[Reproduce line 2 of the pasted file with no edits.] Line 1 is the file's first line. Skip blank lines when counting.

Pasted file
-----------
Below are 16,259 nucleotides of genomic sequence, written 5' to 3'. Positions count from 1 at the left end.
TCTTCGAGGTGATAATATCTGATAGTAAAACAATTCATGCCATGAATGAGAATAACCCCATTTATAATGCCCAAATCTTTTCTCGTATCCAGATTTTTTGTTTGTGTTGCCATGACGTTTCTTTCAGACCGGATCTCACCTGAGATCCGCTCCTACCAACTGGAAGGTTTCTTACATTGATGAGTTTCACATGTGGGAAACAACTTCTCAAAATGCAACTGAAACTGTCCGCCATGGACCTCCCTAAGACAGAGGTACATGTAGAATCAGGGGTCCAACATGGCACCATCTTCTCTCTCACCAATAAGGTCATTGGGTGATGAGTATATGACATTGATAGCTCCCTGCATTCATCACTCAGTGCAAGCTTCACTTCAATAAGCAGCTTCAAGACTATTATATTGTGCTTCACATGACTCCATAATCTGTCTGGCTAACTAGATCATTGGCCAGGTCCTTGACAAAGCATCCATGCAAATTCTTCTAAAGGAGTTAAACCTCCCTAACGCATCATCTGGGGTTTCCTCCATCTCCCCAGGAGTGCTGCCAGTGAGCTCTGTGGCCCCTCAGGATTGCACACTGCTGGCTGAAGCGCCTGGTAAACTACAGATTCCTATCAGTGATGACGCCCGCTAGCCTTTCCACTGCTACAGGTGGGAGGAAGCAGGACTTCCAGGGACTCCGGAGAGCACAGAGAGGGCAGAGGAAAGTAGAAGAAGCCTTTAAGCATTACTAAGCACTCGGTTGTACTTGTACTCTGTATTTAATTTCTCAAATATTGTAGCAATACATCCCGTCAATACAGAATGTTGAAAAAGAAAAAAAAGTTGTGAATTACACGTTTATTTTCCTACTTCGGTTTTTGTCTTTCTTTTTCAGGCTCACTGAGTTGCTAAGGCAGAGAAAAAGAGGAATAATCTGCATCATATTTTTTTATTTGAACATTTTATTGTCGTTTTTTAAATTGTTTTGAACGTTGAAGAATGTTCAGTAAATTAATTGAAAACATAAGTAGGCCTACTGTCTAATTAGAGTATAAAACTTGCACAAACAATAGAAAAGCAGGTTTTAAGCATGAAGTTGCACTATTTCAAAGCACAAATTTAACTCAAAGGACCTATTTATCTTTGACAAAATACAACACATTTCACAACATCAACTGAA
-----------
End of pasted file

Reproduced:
TCTTCGAGGTGATAATATCTGATAGTAAAACAATTCATGCCATGAATGAGAATAACCCCATTTATAATGCCCAAATCTTTTCTCGTATCCAGATTTTTTGTTTGTGTTGCCATGACGTTTCTTTCAGACCGGATCTCACCTGAGATCCGCTCCTACCAACTGGAAGGTTTCTTACATTGATGAGTTTCACATGTGGGAAACAACTTCTCAAAATGCAACTGAAACTGTCCGCCATGGACCTCCCTAAGACAGAGGTACATGTAGAATCAGGGGTCCAACATGGCACCATCTTCTCTCTCACCAATAAGGTCATTGGGTGATGAGTATATGACATTGATAGCTCCCTGCATTCATCACTCAGTGCAAGCTTCACTTCAATAAGCAGCTTCAAGACTATTATATTGTGCTTCACATGACTCCATAATCTGTCTGGCTAACTAGATCATTGGCCAGGTCCTTGACAAAGCATCCATGCAAATTCTTCTAAAGGAGTTAAACCTCCCTAACGCATCATCTGGGGTTTCCTCCATCTCCCCAGGAGTGCTGCCAGTGAGCTCTGTGGCCCCTCAGGATTGCACACTGCTGGCTGAAGCGCCTGGTAAACTACAGATTCCTATCAGTGATGACGCCCGCTAGCCTTTCCACTGCTACAGGTGGGAGGAAGCAGGACTTCCAGGGACTCCGGAGAGCACAGAGAGGGCAGAGGAAAGTAGAAGAAGCCTTTAAGCATTACTAAGCACTCGGTTGTACTTGTACTCTGTATTTAATTTCTCAAATATTGTAGCAATACATCCCGTCAATACAGAATGTTGAAAAAGAAAAAAAAGTTGTGAATTACACGTTTATTTTCCTACTTCGGTTTTTGTCTTTCTTTTTCAGGCTCACTGAGTTGCTAAGGCAGAGAAAAAGAGGAATAATCTGCATCATATTTTTTTATTTGAACATTTTATTGTCGTTTTTTAAATTGTTTTGAACGTTGAAGAATGTTCAGTAAATTAATTGAAAACATAAGTAGGCCTACTGTCTAATTAGAGTATAAAACTTGCACAAACAATAGAAAAGCAGGTTTTAAGCATGAAGTTGCACTATTTCAAAGCACAAATTTAACTCAAAGGACCTATTTATCTTTGACAAAATACAACACATTTCACAACATCAACTGAA